22 Button Ideas for Your Nacsport Template

By Duncan Ritchie

11-August-2020 on Tips

15 minute read

In this article, we’ve compiled and presented various ideas to help and inspire you when it comes to creating your button template. In order to write this post, we looked at over one hundred examples of templates belonging to real Nacsport users from different sports and using different programs in our range (Basic to Elite).


At Nacsport, we always think of the Button Template as a blank canvas on which our users have complete freedom to create their template and decide what THEY need to observe a game comprehensively.


Unfortunately, this very freedom can occasionally overwhelm a new user, leaving them high and dry if they unsure of how to structure their first template, something which is obviously fundamental to a good analysis.


For this reason, we decided to identify recurring elements within templates and convey this to novices (and give experts new ideas!). This has been an exercise in collaborative work, an often-seen characteristic in our community of users.


We haven’t delved into specific examples but have instead stuck to generalities which should serve the majority of you well. However, please note that the particularities of any given sport do make a list like this a little tricky to compile, as not all sports are analysed in the same way.

The Importance of Nacsport Templates



Our message hasn’t changed throughout the years: the Button Template is absolutely fundamental to the work of the video analyst. In order to register an action, there must be a button for that action. If not, it’s impossible to make a registration.


We recommend that you think of your template as a living document which evolves as your own knowledge of the program and tools gets deeper. We know users that are on the hundredth iteration of their template!


Before you even open the program, you should first grab a pen and piece of paper and sketch out a design for your template. Obviously, there are things you will miss when planning out your template this way, but it will give you a great basis for what comes next and, remember, you can add, take away and tinker with your template until your hearts content, so don’t worry about making mistakes at this, or any, point.


Limited Buttons and Behaviours in Templates




Not all Nacsport templates are the same. Depending on the program you have, there may be limits to your button template. Check your limitations below:


• Basic: Maximum 25 buttons.

• Basic+: Maximum 50 buttons.

• Scout, Pro and Elite: Unlimited buttons.


Also, not all buttons are the same. In Nacsport, there are two distinctive types of button, each with different behaviours: Categories and Descriptors.


Categories are used to tag the main action that happens. Descriptors are used to describe that action. Categories are like nouns and Descriptors are like adjectives, if you will. Let me give you an example…



In basketball, you could create a Category button and name it “Shot”. You can now create Descriptor buttons which describe the throw. Maybe “Good” or “Bad” are obvious examples, but common, nonetheless. You can also set the area of the field the throw is taken from “3 Point Line”, “Baseline”, etc.


Want to know more about these types of button? We created this blog post a while ago, but it’s still just as relevant know as when we wrote it.


Note: Please remember that in Nacsport Basic, you can only create Categories and you must upgrade to at least Basic+ in order to create Descriptor buttons.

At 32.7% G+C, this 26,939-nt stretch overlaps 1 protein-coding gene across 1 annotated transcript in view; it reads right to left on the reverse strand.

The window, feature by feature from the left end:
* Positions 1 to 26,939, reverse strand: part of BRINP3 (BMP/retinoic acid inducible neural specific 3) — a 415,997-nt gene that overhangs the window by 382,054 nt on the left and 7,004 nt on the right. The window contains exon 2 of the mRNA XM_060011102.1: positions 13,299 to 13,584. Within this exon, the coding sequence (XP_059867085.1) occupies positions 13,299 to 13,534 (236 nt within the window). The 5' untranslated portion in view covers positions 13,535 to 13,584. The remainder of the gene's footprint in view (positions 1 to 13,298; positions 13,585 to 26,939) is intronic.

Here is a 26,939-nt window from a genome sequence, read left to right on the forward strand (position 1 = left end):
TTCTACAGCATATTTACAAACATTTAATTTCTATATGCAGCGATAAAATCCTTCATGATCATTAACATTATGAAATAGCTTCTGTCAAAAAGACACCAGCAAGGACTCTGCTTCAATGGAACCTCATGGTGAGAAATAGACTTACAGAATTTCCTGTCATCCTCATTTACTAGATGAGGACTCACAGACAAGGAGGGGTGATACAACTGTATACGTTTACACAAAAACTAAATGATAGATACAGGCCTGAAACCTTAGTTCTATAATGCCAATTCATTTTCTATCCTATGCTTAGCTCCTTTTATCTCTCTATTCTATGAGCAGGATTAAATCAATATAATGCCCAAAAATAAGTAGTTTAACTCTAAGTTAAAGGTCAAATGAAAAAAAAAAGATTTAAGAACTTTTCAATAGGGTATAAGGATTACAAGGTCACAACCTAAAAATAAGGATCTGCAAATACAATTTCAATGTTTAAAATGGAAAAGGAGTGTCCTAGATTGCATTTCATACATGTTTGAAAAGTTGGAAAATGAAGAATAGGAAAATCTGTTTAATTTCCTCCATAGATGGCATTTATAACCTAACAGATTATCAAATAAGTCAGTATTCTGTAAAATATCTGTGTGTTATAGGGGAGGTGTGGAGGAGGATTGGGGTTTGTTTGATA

Template Panel Flows


Our two professional level programs, Pro and Elite provide the Panel Flows feature, which allows for the creation of several template panels which are displayed sequentially when you click on them, meaning that the registration process is much easier and comfortable.



Types of Buttons


Generic Actions


These are actions which are repeated in practically every sport, especially those played with a ball. Attack, defense, shot, steal, conversions (goal, basket, point), etc. These buttons are a “must have” in your template and will typically be the basis of your template. Usually these buttons will be Category buttons.


Level of Success




These are usually common Descriptors. The typical type of buttons here are “good” or “bad”. They define the success or failure of an action and give you a certain level of depth when you are looking at shots. This allows you to see if they are successful or not.


On the other hand, you can define various levels of success, e.g. "good + saved by keeper" "bad + goal". After all, not everything is necessarily black or white.


Game Periods


Is it important for you to know at which point in the game the action happened? The answer is probably “yes”. You can create a button for the period of the match, e.g "first half" or "third quarter". You can also divide the game into segments, e.g "1-15 minutes", "16-30" minutes, etc.


Time Descriptors are classic buttons which we encounter in almost every template daily.




There are usually buttons in a template which represent both teams in the game. For example, a “Team A” and “Team B” descriptor button which can be pressed in sequence, e.g. “Shot” (Category) followed by “Team B” (Descriptor). It’s also possible to simply create a single Category to represent this action (“Shoot A” or “Shoot B”).


You could also create “For” or “Against” buttons which would do a similar job.


At this point it’s important to note that although we’re talking about analysing two teams at the same time, this is not mandatory as you could look at the behaviour of an opponent at a later time or not at all.






By creating a button for each player on your own team or that of an opponent is a great way to generate individualised information for a more detailed analysis. This could be an evolution of the previous section or an extra which gives more depth.


If you are overwhelmed by the thought of individual analysis and find the “Teams” proposal a little weak, a good balance would be create positional buttons such as “Defence”, “Midfield” or “Forwards” in football, for example.




We rarely see possession buttons in a user’s first template but, as time goes on and they get more confident and familiar with the program, they almost always end up incorporating it as it gives invaluable info.